The Storybook of Science  by Jean Henri Fabre — This is one of my must reads because it covers so many subjects, from bees to volcanoes, even including some history as I recall. I am not actually crazy about its modus operandi which is to set the information as stories told my an uncle to his nephews and nieces, but is it still a good book. Fabre has many others though I am less enamored of those that stick to a single subject.

Jack’s Insects by Edmund Selous — There are some guides to go along with this book and it is quite popular on living book lists. We used it. I wasn’t crazy about it. Honestly, it might be a bit too much on insects.

Spotty the Bower Bird by Edward Sorenson — This was out foray into Australian animals. I lovely book if you can manage to find it.

Jacques Cousteau — The famous French diver and oceanologist has written a number of books for kids. We stumbled across two, one on dolphins and one on walruses and seals. Both were fairly well done and worth getting. They are from the series the Undersea Discoveries of Jacques-Yves Cousteau. I believe there are other series under his name that are a bit more textbook-y.

Naturally Curious by Mary Holland — This book focuses on New England (my area) and gives what to look  for in each month, what is blooming etc. It tends to list a few things and then go in-depth on one or two. This would not be an every day or even every week book but is good to check in with every month to get an idea of what one might expect to see.

All Creatures Great and Small by James Herriot — Herriot’s tales of a vet and the people and animals he encounters are quite well-known. My daughters really enjoyed them. He has various volumes and you can also find shorter versions of his books that focus on one topic, cats for instance.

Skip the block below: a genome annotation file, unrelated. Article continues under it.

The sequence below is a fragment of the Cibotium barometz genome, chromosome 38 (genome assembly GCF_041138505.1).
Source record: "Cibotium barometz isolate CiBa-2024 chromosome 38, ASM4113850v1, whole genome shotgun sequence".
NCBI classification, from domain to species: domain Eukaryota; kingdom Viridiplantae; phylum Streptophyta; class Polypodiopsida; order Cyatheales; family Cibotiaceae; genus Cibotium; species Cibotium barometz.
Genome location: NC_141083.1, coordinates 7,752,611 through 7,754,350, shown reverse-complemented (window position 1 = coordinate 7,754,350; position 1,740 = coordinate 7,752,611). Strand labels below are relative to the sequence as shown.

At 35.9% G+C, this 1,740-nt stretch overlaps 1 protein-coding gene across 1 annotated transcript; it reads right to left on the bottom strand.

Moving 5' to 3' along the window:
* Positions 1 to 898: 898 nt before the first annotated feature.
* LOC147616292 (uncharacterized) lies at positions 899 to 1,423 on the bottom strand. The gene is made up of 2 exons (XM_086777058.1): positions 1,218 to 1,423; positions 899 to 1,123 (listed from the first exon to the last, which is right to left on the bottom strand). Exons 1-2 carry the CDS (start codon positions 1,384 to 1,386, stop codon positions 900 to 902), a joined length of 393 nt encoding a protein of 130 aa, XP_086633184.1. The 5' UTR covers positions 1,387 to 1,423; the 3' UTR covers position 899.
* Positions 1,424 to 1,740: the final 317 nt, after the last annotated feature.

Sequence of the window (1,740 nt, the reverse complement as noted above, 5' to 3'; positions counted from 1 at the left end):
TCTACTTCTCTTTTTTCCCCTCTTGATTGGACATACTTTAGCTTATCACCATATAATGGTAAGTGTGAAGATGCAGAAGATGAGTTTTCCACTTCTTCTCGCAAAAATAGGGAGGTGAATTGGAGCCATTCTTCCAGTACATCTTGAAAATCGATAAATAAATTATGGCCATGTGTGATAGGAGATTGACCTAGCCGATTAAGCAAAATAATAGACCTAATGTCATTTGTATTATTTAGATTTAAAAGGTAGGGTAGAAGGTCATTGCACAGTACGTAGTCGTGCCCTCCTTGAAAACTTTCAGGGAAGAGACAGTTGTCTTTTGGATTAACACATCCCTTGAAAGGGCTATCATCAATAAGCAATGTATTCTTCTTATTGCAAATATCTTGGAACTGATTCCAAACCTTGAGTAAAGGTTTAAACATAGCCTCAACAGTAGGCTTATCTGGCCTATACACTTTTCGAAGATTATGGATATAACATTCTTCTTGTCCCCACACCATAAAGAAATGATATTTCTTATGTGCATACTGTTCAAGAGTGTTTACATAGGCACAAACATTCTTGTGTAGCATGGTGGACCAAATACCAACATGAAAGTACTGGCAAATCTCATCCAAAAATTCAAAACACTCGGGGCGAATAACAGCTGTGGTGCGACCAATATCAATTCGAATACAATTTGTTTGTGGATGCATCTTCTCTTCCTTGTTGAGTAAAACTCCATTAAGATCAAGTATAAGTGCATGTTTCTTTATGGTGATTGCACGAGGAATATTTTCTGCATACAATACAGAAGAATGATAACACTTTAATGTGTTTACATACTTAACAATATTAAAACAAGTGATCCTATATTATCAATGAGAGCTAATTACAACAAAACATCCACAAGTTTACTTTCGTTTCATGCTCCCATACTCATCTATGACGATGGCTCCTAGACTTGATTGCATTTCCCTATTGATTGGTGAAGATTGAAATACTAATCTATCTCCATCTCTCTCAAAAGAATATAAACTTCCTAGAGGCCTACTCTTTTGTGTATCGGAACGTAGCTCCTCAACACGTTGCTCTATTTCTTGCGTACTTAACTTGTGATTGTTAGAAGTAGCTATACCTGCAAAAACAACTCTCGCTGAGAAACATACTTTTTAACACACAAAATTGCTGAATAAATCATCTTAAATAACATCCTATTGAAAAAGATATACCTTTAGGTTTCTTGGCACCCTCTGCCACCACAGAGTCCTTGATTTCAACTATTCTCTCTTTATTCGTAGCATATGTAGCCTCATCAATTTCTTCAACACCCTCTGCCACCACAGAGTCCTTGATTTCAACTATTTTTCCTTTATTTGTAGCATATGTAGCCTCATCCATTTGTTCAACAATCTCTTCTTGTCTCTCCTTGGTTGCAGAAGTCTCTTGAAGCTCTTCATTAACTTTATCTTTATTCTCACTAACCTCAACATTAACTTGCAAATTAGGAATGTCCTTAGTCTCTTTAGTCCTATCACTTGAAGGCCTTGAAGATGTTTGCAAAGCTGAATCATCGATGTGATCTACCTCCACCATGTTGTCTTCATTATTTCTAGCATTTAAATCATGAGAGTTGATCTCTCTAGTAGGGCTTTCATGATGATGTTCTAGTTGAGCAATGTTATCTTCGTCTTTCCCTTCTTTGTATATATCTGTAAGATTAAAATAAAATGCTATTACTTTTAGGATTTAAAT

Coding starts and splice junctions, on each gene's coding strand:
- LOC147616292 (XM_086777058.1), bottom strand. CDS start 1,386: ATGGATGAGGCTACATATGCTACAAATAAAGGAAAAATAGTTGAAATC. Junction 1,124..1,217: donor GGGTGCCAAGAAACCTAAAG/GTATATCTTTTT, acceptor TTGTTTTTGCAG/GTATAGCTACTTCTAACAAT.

Forgotten by Time by Robert Silverberg — Silverberg is a favorite author of mine. He also has books on history and one called Scientists and Scoundrels. This one is on all those animals (and a few plants) that don’t quite fit our usual categories.

The Rhino with the Glue-on Shoes by Lucy Spelman — Tales from a zoo-keeper, I believe. My daughter liked this one when she was in middle school.

Curious Naturalist by Sy Montgomery — This book has short readings organized by season. It is good even for high school. The chapter on beavers is worth the whole book.

The Animal Book and  The Bird Book by Thornton Burgess — I told you he would reappear. These two books are longer and a bit more of a haul. We found the bird book a bit much all at once though my one bird-living daughter read some of it on her own. Beware that sometimes things change in science: rabbits are no longer considered rodents.

Silent Spring and The Sea Around Us by Rachel Carson — Silent Spring is quite famous and tells of the effect of pesticides on the environment.

A Walk in the Woods by Bill Bryson — Tells the author’s adventures on the Appalachian Trail.

A Walk through the Year, A Naturalist Buys an Old Farm  and Circle of the Seasons by Edwin Way Teale — Teale has a number fo wonderful books. They can be read by adults but I also read one aloud to my elementary kids. Circle of the Seasons gives daily readings. A Walk Through the Year is organized by seasons and can also be found as four separate volumes. A Naturalist Buys an Old Farm  is more anecdotal and the title pretty much tells you where you are going with this one.